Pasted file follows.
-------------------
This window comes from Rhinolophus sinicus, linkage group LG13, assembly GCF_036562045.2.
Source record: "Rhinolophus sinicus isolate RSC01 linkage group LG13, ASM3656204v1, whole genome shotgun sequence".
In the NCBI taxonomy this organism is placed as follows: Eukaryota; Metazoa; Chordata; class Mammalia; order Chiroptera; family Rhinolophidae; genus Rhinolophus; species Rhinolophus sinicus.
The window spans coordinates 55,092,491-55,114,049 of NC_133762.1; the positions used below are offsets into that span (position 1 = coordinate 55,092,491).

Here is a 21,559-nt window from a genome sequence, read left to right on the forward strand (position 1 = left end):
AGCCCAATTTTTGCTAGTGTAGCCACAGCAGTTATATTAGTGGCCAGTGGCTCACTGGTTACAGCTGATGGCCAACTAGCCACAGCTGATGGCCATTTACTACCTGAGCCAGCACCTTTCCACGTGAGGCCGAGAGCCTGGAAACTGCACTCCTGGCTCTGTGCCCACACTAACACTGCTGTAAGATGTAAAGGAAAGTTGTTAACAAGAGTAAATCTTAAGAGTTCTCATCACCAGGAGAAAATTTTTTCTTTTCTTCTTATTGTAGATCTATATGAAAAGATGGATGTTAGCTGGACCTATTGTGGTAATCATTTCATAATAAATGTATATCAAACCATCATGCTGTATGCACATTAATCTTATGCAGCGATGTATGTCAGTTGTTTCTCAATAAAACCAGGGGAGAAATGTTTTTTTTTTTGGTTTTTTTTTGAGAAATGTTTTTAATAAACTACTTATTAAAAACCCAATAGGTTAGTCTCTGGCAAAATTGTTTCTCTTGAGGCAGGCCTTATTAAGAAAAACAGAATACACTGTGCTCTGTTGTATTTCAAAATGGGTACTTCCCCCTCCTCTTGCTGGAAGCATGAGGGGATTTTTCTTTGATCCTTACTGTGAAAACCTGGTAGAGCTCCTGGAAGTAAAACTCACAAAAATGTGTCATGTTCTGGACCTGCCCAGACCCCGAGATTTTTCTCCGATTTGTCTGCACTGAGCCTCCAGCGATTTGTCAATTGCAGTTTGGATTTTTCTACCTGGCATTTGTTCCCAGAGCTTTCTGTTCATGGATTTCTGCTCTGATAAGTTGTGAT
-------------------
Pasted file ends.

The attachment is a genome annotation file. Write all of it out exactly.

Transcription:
This window comes from Rhinolophus sinicus, linkage group LG13, assembly GCF_036562045.2.
Source record: "Rhinolophus sinicus isolate RSC01 linkage group LG13, ASM3656204v1, whole genome shotgun sequence".
In the NCBI taxonomy this organism is placed as follows: Eukaryota; Metazoa; Chordata; class Mammalia; order Chiroptera; family Rhinolophidae; genus Rhinolophus; species Rhinolophus sinicus.
The window spans coordinates 55,092,491-55,114,049 of NC_133762.1; the positions used below are offsets into that span (position 1 = coordinate 55,092,491).

Here is a 21,559-nt window from a genome sequence, read left to right on the forward strand (position 1 = left end):
AGCCCAATTTTTGCTAGTGTAGCCACAGCAGTTATATTAGTGGCCAGTGGCTCACTGGTTACAGCTGATGGCCAACTAGCCACAGCTGATGGCCATTTACTACCTGAGCCAGCACCTTTCCACGTGAGGCCGAGAGCCTGGAAACTGCACTCCTGGCTCTGTGCCCACACTAACACTGCTGTAAGATGTAAAGGAAAGTTGTTAACAAGAGTAAATCTTAAGAGTTCTCATCACCAGGAGAAAATTTTTTCTTTTCTTCTTATTGTAGATCTATATGAAAAGATGGATGTTAGCTGGACCTATTGTGGTAATCATTTCATAATAAATGTATATCAAACCATCATGCTGTATGCACATTAATCTTATGCAGCGATGTATGTCAGTTGTTTCTCAATAAAACCAGGGGAGAAATGTTTTTTTTTTTGGTTTTTTTTTGAGAAATGTTTTTAATAAACTACTTATTAAAAACCCAATAGGTTAGTCTCTGGCAAAATTGTTTCTCTTGAGGCAGGCCTTATTAAGAAAAACAGAATACACTGTGCTCTGTTGTATTTCAAAATGGGTACTTCCCCCTCCTCTTGCTGGAAGCATGAGGGGATTTTTCTTTGATCCTTACTGTGAAAACCTGGTAGAGCTCCTGGAAGTAAAACTCACAAAAATGTGTCATGTTCTGGACCTGCCCAGACCCCGAGATTTTTCTCCGATTTGTCTGCACTGAGCCTCCAGCGATTTGTCAATTGCAGTTTGGATTTTTCTACCTGGCATTTGTTCCCAGAGCTTTCTGTTCATGGATTTCTGCTCTGATAAGTTGTGAT